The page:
Not having a mandate will invite the kind of trouble we so brilliantly avoided in 2014. Falsely or otherwise, those unionist Scots who believe they are the majority opinion will only feel as though they have been cheated and some may even take steps to defend their beloved union. However much some would like the opportunity to get rough with the yoons, the reality is that we don’t want that. We don’t need it. A UDI might well get us out of the Brexit shambles, but it may well land us in a cycle of unrest and violence that has crippled so many other newly independent nations.
Such a declaration, without a mandate from all the people of Scotland, might even invite serious intervention from London. What events in Catalonia has taught us is that even today in the so-called civilised West dominant states are still prepared to use brute force against unarmed civilians to maintain their grip on power. It was not too long ago that British soldiers were on the streets in the north of Ireland to safeguard British power, and the effects of Brexit may well return them to the streets of Belfast and Derry in the not too distant future.
Independence is now – as it always has been – the best way forward for Scotland, and we can all understand the desire for a declaration of independence that would speed that process along. But in the real world this is not the smartest way, I feel, to get what we want and – in the end – to have something worth wanting. This pretty much means we are stuck on the route we are on; towards another independence referendum, and that means continuing to weave our way through all the obstacles the British state is determined to put in our way.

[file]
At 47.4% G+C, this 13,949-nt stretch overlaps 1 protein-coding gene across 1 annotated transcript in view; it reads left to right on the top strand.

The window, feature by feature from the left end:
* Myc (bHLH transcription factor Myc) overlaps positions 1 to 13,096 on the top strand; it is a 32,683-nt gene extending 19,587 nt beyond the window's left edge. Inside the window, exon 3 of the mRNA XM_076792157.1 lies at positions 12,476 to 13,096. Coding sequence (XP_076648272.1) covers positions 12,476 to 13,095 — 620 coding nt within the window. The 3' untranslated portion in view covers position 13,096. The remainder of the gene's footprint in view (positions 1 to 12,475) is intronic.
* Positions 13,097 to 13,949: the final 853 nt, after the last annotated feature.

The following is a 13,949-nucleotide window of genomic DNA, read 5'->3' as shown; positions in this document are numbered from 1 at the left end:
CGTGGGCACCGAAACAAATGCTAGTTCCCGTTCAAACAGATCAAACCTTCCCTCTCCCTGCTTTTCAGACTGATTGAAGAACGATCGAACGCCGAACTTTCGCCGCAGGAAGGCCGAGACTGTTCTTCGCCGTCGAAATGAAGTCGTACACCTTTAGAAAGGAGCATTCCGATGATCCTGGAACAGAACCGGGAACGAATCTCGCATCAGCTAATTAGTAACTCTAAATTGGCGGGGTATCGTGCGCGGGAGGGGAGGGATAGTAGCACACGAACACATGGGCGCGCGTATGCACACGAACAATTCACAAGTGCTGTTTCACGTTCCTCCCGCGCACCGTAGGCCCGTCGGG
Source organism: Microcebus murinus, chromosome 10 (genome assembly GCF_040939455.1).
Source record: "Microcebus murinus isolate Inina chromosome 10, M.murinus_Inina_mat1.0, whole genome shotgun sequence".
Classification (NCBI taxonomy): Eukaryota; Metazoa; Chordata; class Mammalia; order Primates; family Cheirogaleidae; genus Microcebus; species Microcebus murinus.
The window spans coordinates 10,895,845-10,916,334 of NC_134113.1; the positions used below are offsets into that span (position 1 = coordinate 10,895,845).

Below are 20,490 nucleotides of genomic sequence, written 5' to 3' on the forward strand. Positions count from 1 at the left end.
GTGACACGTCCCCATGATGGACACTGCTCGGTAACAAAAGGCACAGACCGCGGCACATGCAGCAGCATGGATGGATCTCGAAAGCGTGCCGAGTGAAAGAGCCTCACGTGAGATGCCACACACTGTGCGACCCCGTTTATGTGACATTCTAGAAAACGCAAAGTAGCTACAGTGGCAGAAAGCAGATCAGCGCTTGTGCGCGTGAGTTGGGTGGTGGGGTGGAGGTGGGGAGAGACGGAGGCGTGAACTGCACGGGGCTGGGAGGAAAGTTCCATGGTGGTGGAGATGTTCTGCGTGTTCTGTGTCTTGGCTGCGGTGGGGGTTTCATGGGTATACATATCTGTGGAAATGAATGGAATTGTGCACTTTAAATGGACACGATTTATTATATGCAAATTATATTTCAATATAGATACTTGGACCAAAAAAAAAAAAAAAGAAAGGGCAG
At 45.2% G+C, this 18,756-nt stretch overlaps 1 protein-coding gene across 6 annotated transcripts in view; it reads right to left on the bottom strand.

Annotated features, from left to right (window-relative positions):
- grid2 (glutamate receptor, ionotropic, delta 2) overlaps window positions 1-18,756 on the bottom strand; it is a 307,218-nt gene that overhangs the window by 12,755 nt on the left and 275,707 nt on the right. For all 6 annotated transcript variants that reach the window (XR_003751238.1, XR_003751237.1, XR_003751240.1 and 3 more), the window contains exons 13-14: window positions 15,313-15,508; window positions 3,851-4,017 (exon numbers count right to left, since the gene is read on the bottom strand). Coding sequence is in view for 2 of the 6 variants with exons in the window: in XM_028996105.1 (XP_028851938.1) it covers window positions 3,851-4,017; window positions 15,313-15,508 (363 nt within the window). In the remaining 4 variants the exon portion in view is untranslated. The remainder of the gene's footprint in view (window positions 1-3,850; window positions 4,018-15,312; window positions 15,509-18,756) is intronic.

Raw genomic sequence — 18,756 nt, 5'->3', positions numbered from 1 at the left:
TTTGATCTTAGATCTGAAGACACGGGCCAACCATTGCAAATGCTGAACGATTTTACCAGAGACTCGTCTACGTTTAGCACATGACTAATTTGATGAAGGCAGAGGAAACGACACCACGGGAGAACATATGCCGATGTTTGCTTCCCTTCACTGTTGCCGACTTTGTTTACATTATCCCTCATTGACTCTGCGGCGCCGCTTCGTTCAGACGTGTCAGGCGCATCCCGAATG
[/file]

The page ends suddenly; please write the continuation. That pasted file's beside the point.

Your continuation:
Yes, this means more of the same for a little while longer. It means sticking with the long game. Only a referendum, once won, will give us the mandate to leave the United Kingdom behind; removing from the unionists once and for all their claim to being the majority and robbing the British government of any claim to a right to use force. This tactic might sound infuriating to some, and I feel their pain. Being part of the UK is caustic to the independentista’s soul. But sticking with the programme does not mean we must sit back and let the politicians do their thing. No, it means we up our game and work with those we have elected to keep making the case for independence, to keep hammering home the cost of Brexit and union to ordinary people, to keep pressure on the unionist establishment – all of which will ultimately accelerate the process. We all have a part to play in pushing for a referendum, and – as I see it – that’s what we should be doing.
What does the Brexit vote mean for Scottish independence?